The purpose for the stagings is for Wagner to consider the value in their work from conception to performance. For the students planning to break into the entertainment industry, either on stage or behind the scenes, this is their moment of validation—the moment when someone who's truly established and trusted tells them what they hope to hear, that it all will be worth it, that they're on the right track, that they will find success.
Now, post-performance, students are seated in the theater, anxiously awaiting Wagner's critique. Smiling, she seems pleased. As she speaks, there's a rustling of backpacks and laptops booting up so any and all of her feedback will be filed away. Wagner doesn't disappoint. She talks about the importance of studying your craft, cross-media explorations, and how audiences "should feel something." Although she has had her hand in a number of Hollywood films featuring massive explosions, death-defying stunts, and computer-generated images, she makes it clear that she is also a fan of the stage. Her face lights up as she talks about the many opportunities in live theater and the blending of different media. The students, most leaning forward in their seats, seem mesmerized. Wagner doesn't have any profound "insider secrets" to share. What she does pass along is what they probably already know but don't mind having reinforced—acting is a tough craft, so is the business of Hollywood, but ... there is room for them in the industry.
When Wagner disappears off stage, it's not unlike the intermission of a play or orchestral performance. Some students check email, others grab some food or head to the restroom to freshen up. Quickly, though, the seats are once again filled and an air of anticipation permeates the theater.
Enter Bochco. His industry success from a television perspective is as impressive as Wagner's motion-picture prowess. He, like Wagner, enrolled at Carnegie Mellon as a drama major, earning his degree in 1966. Along the way, the young student writer landed an MCA Writing Fellowship. The fellowship led to a chance summer job at Universal. There, he worked hard to climb the ranks, shaking hands with whomever he could to get noticed. After graduation, he was welcomed back at Universal, where he assumed the role of writer and eventually story editor. He hit the big time with the television series Hill Street Blues, which he co-created and produced; he also frequently wrote episodes. During its seven-year run from 1981–1987, the police drama was nominated for an astounding 95 awards, winning 51 times, including 26 Emmy awards. Among the Emmys were "Outstanding Drama Series" wins in 1981, 1982, 1983, and 1984, with Bochco credited as executive producer. More television hits followed, including the award-winning series L.A. Law (1986–1994; 113 nominations, 36 wins) and NYPD Blue (1993–2005; 163 nominations, 78 wins). Like Wagner, Bochco today heads his own production company, Steven Bochco Productions, which produces the critically acclaimed TV law drama Raising the Bar.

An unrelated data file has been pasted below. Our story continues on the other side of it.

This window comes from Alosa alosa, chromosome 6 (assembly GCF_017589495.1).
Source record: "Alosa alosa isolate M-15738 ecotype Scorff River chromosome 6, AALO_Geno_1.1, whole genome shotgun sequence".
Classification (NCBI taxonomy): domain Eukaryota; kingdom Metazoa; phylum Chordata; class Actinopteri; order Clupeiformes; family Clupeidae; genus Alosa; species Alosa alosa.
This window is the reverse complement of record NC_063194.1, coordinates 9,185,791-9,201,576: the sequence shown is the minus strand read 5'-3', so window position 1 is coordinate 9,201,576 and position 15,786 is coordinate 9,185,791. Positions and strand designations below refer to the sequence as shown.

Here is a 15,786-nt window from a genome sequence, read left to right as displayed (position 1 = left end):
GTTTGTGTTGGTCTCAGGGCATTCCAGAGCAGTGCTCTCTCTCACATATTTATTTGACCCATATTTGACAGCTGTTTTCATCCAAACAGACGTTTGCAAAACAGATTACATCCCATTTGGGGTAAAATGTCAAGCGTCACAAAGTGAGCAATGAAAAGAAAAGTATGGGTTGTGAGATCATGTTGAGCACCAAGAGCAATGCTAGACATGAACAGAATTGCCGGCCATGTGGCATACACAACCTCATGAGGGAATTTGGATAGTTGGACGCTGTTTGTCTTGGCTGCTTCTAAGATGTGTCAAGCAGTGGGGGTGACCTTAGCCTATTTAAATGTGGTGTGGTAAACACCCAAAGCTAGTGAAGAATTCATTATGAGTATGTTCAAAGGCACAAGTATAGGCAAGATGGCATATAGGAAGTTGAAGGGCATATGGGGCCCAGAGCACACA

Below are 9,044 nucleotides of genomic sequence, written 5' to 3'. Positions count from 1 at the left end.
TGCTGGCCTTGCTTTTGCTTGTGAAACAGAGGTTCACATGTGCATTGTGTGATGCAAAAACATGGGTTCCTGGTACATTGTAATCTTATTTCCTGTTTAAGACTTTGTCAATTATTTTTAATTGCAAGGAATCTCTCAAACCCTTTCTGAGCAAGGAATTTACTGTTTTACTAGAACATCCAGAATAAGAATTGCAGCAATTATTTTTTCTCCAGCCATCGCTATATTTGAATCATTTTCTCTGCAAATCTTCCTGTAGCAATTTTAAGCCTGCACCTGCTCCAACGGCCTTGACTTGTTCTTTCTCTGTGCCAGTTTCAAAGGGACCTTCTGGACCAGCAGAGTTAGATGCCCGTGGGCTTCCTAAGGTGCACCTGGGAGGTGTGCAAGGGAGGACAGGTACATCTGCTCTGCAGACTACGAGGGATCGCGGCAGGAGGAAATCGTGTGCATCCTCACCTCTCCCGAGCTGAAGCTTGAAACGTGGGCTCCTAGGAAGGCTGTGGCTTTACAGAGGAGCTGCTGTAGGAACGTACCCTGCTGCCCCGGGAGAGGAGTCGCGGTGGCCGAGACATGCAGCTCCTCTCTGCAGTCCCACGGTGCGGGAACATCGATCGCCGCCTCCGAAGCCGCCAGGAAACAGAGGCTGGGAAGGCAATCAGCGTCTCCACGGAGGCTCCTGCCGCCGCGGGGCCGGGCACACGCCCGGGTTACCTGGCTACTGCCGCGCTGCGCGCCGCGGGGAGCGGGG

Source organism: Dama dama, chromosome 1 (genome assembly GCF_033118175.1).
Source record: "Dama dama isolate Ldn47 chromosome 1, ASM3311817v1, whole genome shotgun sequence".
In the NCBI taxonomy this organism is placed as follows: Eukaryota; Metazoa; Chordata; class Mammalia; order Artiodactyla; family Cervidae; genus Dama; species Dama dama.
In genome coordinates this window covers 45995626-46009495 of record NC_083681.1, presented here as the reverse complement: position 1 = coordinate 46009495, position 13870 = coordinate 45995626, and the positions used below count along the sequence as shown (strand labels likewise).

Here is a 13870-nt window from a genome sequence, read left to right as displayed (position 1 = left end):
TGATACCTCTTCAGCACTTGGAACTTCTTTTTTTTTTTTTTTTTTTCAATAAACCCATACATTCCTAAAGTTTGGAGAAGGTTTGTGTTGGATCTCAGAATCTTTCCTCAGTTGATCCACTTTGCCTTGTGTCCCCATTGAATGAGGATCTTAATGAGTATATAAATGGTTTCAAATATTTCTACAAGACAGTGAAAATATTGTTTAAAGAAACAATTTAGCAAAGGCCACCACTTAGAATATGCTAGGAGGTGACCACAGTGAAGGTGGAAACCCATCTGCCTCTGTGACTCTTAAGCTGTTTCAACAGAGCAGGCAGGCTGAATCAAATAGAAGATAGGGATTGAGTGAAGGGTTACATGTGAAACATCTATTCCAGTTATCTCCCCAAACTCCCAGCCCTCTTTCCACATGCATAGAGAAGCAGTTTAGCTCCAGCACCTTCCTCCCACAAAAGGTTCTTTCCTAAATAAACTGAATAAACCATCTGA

Tall and slim with a relaxed swagger, he is a native New Yorker and he wears it. He casually takes his seat wearing a powder blue sweater, jeans, and a slight smile. Bochco is easy, but clearly just as focused on the moment as Wagner was earlier. In his TV workshop, Bochco wants the students to understand how it all works and how it often isn't fair. "I want to talk to the actors," he states in a suddenly serious tone. He readjusts his seat, switching positions as students sit silent, ready to latch on to what he is about to share. Be prepared, he warns, for "flop sweat," the nervous perspiration caused by a fear of failure before an audience. And, for everyone in the theater, don't be afraid to approach big-time producers or actors if you get the chance, even if you're their waiter at a restaurant, just don't be too aggressive, let them enjoy their meal. In other words, you can't avoid being green, but use your smarts.(Continued …)